Summer is here, and while we should be thinking about SPF all year round, the onset of the warmer season means sunscreen is going to be front and center of our skin care routines. But how much do we really know about sunscreen? What does SPF mean? Does a higher SPF mean better protection? To give us the lowdown on SPF, we turned to dermatologist and MDSolarSciences friend, Dr. Diane Berson, for help in answering some of the questions that confound most of us about sunscreen.
What is SPF and how do sunscreen companies measure it?
Dr. Diane Berson: The SPF of a product only relates to its protection from the UVB or “burning” rays. The SPF of a product does not mean it protects you from UVA or “aging” rays. Companies use independent testing companies to test the SPF levels in their products in compliance with the FDA testing guidelines.
When choosing a sunscreen, make sure that you’re choosing a product that has been tested for broad-spectrum protection (protects from both UVA and UVB). That way, you’ll be protected not only from the immediate effects of sun damage (sunburn) but also from long-term damage that shows up as wrinkles, sunspots and worse–skin cancer.
What does it mean when a sunscreen is SPF 50?
Dr. Berson: An SPF 50 product protects you from 98% of the UVB “burning” rays that penetrate your skin.
Before the FDA introduced its new labeling requirements a few years ago, SPF levels caused a lot of confusion for customers. Some people thought that the SPF number corresponded to the number of minutes the sunscreen protected the skin, the percentage of rays the sunscreen filtered, or other misguided logic. The SPF number theoretically correlates to how long a person can stay in the sun without burning. For example, when wearing an SPF 30, you can remain outside for 30 times longer than if you were unprotected. However, that doesn’t take into consideration your skin type, any toweling, swimming, sweating or the level of the UV index that particular day. Confusing, right?
Now, all sunscreens have mandated directions and water resistance testing results visible on their packaging. Sunscreen can either be effective for up to 40 minutes or up to 80 minutes in water. It’s much easier for people to understand the need to reapply at least every 2 hours. You should reapply every 40 or 80 minutes while swimming or sweating, depending on the product. These directions are now easily seen on the packaging.
Why did the FDA limit the SPF to just 50? What’s wrong with sunscreens higher than 50?
Dr. Berson: Since an SPF 50 protects from 98% of UVB rays and nothing offers 100% protection, there is no statistical significance to using an SPF over 50. Products with higher SPF values may be misleading and give consumers a false sense of security.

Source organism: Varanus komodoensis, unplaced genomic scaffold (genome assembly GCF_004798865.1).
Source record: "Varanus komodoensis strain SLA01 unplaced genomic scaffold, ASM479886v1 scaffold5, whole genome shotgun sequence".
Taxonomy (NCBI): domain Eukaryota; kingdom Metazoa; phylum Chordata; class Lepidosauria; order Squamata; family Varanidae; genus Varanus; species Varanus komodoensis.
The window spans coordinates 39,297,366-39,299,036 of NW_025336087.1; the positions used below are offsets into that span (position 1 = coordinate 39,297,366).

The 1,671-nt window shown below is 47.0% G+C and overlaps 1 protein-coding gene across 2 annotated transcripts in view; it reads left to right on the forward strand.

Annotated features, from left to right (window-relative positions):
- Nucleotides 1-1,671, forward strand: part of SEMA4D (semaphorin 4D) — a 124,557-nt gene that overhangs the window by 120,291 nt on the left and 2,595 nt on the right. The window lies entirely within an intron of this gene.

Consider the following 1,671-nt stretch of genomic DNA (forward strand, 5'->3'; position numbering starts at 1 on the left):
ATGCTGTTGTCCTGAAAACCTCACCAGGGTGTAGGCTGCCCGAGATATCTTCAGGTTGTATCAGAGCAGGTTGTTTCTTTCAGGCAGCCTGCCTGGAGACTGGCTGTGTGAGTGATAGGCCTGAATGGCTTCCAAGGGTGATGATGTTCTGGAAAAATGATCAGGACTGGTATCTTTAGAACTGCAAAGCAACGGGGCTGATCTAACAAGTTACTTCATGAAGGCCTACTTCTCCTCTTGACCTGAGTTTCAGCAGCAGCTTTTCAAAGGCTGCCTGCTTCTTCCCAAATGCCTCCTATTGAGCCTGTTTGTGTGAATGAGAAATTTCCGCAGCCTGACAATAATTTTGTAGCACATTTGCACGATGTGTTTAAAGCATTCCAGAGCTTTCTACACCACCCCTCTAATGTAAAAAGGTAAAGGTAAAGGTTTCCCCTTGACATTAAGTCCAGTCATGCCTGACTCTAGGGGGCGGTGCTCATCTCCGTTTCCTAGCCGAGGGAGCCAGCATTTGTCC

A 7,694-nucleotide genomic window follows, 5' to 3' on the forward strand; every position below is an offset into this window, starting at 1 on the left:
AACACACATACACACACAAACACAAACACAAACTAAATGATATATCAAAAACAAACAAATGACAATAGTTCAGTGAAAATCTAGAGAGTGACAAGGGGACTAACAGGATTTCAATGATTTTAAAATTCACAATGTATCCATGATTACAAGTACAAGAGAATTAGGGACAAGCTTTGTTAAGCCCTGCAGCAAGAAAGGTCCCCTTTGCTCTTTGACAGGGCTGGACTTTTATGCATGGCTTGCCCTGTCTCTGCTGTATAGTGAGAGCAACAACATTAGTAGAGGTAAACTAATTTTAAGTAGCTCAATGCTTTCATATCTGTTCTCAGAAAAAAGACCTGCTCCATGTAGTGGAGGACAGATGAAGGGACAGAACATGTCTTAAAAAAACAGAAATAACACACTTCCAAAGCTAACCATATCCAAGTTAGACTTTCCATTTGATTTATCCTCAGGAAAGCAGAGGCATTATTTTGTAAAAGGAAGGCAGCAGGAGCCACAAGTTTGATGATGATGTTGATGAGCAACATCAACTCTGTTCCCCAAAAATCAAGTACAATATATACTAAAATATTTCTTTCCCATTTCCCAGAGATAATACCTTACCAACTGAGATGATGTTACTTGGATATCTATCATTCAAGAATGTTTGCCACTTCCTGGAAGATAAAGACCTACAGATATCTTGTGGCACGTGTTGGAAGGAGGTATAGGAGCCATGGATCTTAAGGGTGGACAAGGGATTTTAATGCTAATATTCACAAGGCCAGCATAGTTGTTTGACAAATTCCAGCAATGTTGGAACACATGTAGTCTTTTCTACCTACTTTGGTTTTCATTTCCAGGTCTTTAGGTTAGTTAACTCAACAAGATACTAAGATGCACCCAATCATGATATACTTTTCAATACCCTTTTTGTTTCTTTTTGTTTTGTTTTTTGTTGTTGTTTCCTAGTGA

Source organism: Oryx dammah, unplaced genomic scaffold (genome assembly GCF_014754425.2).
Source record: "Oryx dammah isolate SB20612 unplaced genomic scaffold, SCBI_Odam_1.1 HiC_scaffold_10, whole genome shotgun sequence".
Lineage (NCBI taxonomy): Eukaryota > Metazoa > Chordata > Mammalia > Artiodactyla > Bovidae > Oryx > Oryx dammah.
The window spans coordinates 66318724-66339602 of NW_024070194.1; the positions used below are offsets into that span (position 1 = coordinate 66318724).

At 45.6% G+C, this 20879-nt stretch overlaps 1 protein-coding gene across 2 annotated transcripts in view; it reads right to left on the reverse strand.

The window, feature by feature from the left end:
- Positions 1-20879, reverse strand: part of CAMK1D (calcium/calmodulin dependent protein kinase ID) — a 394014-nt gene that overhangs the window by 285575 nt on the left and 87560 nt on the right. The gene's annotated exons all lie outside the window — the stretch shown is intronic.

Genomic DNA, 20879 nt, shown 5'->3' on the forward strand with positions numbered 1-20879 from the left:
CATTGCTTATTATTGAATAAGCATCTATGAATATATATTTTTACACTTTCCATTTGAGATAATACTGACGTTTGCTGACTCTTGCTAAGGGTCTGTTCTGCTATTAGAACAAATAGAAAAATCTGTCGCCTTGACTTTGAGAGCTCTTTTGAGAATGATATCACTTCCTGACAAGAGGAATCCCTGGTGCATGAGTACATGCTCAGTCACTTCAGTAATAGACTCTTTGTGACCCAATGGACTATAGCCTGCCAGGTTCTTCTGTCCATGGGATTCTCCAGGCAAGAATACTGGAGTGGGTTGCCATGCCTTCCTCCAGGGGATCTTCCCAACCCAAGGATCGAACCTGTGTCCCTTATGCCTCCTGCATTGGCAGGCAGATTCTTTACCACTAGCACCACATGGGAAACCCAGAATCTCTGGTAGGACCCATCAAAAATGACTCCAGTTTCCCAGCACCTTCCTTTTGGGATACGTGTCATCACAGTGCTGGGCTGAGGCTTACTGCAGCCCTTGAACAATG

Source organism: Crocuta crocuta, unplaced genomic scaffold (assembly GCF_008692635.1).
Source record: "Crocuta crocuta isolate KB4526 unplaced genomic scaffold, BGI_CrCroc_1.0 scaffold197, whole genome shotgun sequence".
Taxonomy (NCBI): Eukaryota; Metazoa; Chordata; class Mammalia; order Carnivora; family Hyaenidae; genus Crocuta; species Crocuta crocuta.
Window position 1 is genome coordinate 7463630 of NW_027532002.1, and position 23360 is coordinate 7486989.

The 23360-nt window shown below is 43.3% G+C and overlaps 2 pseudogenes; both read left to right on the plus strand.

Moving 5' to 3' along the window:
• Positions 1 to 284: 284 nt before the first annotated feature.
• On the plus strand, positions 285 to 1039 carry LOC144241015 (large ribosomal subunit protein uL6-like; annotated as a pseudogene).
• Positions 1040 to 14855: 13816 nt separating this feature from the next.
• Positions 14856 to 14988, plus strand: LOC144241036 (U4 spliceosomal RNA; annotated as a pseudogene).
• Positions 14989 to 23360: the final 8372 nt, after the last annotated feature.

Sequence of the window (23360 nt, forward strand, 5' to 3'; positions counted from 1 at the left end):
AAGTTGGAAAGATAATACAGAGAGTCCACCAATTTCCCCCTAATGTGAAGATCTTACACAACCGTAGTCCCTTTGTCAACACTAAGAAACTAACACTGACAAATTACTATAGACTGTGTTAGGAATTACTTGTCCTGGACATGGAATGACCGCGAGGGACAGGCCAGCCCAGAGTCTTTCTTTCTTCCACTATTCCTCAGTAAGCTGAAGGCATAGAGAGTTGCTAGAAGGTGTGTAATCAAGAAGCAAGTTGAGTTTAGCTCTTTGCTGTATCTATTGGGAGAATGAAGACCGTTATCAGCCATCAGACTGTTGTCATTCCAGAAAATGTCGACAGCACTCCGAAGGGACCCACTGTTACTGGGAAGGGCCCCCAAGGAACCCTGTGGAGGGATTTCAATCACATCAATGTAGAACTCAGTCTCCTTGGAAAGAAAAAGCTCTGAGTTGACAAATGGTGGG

When customers see a product marketed as an SPF 100+, some may think that means they’re protected from 100% of the UVB rays, or that the product will work all day. There’s no such thing as a total sunblock—and all products must be reapplied in accordance with the FDA guidelines.
Does a higher SPF mean better protection? Should we all just use SPF 50 then instead of 30 and 15?
Dr. Berson: An SPF 50 offers a high level of protection and is best for those with a history of skin cancer or those that are fair skinned or at higher risk for skin cancer. An SPF 15 covers 93% of UVB rays and an SPF 30 covers 97% of UVB rays. There is a fairly big difference between an SPF 15 and 30 but the difference in coverage lessens considerably between SPF 30 and SPF 50. Protection afforded by products over SPF 50 is only incremental.
What is the easiest way to know if a sunscreen provides proper protection?
Dr. Berson: You must look for sunscreens that provide broad-spectrum protection and say so on the label. Only broad-spectrum sunscreens protect you from both UVA and UVB rays. Using sunscreen products that contain antioxidants gives you another layer of protection. Wearing sun-protective clothing, sunglasses and wide-brimmed hats is also important in total sun protective care.
Cover up, slather up and read up! Think about it: we are hardwired to check the nutrition facts on foods before eating them, but we should also always check the drug facts on sunscreens. It’s just as important to understand what we’re putting on our skin to protect us and our families.
Now that you’re armed with a higher SPF IQ, it’s time to pack those beach bags and enjoy a fun, sun-safe summer. and remember that your SPF habit should continue in the Fall and Winter!